Shelters prepare for flu

Ottawa is now in the second wave of the H1N1 pandemic, Ottawa’s medical officer of health said yesterday.

Ottawa is now in the second wave of the H1N1 pandemic, Ottawa’s medical officer of health said yesterday.

“Since Sept. 1, we’ve had in Ottawa just over 110 residents who tested positive for the virus,” said Dr. Isra Levy. Of these, 28 have required hospitalization, six in the ICU. This week alone, there have been five hospitalizations.

Cases in schools have also been rising in the last week.

Since the beginning of September, 77 schools have reported more than 10 per cent absenteeism. Sixty of the schools made the report in the last few days.

Despite the rising number of cases, the city’s homeless shelters said they are prepared for whatever comes next.

Working with the city’s three main shelters, including the Ottawa Mission, the Shepherds of Good Hope and the Salvation Army, and two women’s shelters, Inner City Health has a plan to manage clientele who become ill with H1N1.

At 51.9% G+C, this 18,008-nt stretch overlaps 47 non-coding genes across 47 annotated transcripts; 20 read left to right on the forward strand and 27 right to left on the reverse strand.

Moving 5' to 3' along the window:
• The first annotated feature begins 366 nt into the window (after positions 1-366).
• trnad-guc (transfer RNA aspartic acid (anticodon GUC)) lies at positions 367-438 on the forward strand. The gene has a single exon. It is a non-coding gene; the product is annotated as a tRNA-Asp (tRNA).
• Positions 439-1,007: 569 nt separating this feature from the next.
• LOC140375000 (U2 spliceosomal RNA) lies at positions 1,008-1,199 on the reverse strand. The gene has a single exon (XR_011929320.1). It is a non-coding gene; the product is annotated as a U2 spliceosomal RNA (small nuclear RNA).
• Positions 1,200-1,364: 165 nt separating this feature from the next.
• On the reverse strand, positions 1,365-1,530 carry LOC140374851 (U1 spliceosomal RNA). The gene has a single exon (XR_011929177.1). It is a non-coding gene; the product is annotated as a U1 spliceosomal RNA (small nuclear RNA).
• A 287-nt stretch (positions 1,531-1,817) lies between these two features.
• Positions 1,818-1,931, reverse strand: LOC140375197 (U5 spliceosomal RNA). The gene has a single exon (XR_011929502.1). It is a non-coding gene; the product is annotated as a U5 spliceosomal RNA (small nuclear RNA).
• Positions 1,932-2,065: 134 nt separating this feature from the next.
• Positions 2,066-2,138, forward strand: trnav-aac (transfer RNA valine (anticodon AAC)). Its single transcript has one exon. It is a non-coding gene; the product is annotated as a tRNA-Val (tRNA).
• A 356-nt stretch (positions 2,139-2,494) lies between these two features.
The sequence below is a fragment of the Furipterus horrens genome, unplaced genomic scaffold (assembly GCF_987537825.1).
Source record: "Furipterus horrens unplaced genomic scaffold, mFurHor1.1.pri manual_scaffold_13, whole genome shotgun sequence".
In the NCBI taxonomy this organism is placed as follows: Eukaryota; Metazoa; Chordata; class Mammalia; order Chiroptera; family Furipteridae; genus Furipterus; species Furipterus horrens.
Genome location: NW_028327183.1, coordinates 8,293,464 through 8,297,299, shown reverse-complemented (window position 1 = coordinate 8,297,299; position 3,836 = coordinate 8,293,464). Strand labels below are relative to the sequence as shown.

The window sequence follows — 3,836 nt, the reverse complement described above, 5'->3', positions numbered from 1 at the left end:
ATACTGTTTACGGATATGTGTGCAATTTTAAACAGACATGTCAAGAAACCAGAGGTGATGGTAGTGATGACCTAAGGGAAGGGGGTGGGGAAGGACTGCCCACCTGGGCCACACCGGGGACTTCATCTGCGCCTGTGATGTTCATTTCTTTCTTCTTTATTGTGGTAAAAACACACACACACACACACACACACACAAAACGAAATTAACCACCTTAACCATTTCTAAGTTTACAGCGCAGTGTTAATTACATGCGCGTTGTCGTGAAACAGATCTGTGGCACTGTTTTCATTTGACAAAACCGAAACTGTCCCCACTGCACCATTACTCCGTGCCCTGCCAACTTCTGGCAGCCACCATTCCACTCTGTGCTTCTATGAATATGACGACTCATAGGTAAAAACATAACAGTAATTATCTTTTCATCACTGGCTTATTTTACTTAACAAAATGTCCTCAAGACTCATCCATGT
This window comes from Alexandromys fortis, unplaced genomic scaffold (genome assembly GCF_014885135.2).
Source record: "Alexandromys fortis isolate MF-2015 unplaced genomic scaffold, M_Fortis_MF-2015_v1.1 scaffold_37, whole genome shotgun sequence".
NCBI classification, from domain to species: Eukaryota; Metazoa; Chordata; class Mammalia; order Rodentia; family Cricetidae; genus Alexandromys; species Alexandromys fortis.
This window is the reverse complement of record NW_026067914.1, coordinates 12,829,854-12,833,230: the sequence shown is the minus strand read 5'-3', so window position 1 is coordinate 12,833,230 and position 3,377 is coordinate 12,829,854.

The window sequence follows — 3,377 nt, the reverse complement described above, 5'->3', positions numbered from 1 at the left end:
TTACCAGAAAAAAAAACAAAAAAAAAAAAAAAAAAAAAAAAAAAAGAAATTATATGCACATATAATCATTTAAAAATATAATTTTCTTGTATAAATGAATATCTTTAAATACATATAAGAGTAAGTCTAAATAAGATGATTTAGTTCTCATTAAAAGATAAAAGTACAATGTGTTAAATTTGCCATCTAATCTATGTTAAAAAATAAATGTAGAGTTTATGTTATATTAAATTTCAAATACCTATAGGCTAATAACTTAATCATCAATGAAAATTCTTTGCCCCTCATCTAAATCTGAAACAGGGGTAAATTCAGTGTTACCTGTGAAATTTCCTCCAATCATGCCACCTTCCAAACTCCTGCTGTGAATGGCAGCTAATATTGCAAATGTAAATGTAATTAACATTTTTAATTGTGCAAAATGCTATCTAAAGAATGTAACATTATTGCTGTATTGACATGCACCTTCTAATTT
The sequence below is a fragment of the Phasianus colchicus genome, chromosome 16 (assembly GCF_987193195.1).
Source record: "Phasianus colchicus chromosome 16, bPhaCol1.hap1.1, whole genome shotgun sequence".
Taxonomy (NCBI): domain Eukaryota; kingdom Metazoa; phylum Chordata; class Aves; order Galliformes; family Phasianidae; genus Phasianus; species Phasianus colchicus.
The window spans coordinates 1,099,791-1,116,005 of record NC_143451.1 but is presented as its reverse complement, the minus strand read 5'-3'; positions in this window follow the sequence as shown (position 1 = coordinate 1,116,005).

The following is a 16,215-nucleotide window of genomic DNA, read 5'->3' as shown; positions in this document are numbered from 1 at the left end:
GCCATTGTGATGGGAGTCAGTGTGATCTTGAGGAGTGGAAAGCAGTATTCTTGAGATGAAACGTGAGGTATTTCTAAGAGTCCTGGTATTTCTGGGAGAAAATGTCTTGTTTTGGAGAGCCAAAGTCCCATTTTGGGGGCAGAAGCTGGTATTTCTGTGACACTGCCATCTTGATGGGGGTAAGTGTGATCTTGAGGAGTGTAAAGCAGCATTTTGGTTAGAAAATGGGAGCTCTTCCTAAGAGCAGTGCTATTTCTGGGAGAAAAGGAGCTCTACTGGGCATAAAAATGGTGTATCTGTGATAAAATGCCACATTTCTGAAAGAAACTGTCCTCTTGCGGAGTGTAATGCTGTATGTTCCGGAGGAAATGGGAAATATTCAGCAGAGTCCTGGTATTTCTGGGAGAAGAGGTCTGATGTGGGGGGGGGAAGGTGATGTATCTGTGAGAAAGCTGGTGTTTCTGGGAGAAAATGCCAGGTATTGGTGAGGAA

The plan, which was developed after SARS, involves rolling out vaccination clinics at shelters starting yesterday as well as screening, and caring for those who are ill at a special care unit at the Salvation Army Booth Centre, said Wendy Muckle, executive director of Inner City Health.

“So far, we’ve had lots of people screened, and so far, 12 people have been isolated,” she said. The shelter currently has one person in isolation.

The unit consists of 14 single rooms, but there are a total of 30 beds on that floor, said Muckle.

The centre, which always has medical staff on duty, is already equipped and “if necessary, we can move beyond the special care unit,” said Salvation Army spokesman Michael Maidment.

“We can convert all the beds for people who are ill and send the healthy people to the other shelters.”

Over at the Ottawa Mission, manager of health services Marg Smeaton said both clients and staff are “certainly aware of the flu and are very vigilant about it now.”

“We do mention it at any gatherings we have of clients and we do have posters everywhere,” she said.

Levy said the city’s vaccination clinics, which began Monday, continue to be very popular, with staff inoculating 7,750 people yesterday.

Key issues continue to be managing wait times and finding available nursing staff to administer vaccines.

 
 
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